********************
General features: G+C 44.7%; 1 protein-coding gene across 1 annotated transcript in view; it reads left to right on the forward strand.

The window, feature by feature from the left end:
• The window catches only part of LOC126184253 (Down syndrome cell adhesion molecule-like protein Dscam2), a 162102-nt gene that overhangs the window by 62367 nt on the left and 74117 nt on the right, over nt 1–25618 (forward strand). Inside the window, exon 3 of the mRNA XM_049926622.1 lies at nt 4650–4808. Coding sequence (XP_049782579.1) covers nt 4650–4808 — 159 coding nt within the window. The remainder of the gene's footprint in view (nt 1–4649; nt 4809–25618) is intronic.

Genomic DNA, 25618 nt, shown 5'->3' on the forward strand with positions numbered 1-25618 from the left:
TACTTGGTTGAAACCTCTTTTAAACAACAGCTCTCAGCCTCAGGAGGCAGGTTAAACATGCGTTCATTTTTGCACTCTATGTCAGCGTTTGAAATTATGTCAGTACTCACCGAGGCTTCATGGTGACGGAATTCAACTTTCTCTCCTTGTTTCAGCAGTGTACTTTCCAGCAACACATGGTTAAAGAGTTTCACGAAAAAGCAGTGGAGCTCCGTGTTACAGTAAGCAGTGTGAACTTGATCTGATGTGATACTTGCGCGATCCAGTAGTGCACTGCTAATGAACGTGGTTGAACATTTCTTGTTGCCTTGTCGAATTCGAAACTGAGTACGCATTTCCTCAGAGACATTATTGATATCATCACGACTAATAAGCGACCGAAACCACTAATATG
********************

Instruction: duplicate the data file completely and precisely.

General features: G+C 44.7%; 1 protein-coding gene across 1 annotated transcript in view; it reads left to right on the forward strand.

The window, feature by feature from the left end:
• The window catches only part of LOC126184253 (Down syndrome cell adhesion molecule-like protein Dscam2), a 162102-nt gene that overhangs the window by 62367 nt on the left and 74117 nt on the right, over nt 1–25618 (forward strand). Inside the window, exon 3 of the mRNA XM_049926622.1 lies at nt 4650–4808. Coding sequence (XP_049782579.1) covers nt 4650–4808 — 159 coding nt within the window. The remainder of the gene's footprint in view (nt 1–4649; nt 4809–25618) is intronic.

Genomic DNA, 25618 nt, shown 5'->3' on the forward strand with positions numbered 1-25618 from the left:
TACTTGGTTGAAACCTCTTTTAAACAACAGCTCTCAGCCTCAGGAGGCAGGTTAAACATGCGTTCATTTTTGCACTCTATGTCAGCGTTTGAAATTATGTCAGTACTCACCGAGGCTTCATGGTGACGGAATTCAACTTTCTCTCCTTGTTTCAGCAGTGTACTTTCCAGCAACACATGGTTAAAGAGTTTCACGAAAAAGCAGTGGAGCTCCGTGTTACAGTAAGCAGTGTGAACTTGATCTGATGTGATACTTGCGCGATCCAGTAGTGCACTGCTAATGAACGTGGTTGAACATTTCTTGTTGCCTTGTCGAATTCGAAACTGAGTACGCATTTCCTCAGAGACATTATTGATATCATCACGACTAATAAGCGACCGAAACCACTAATATG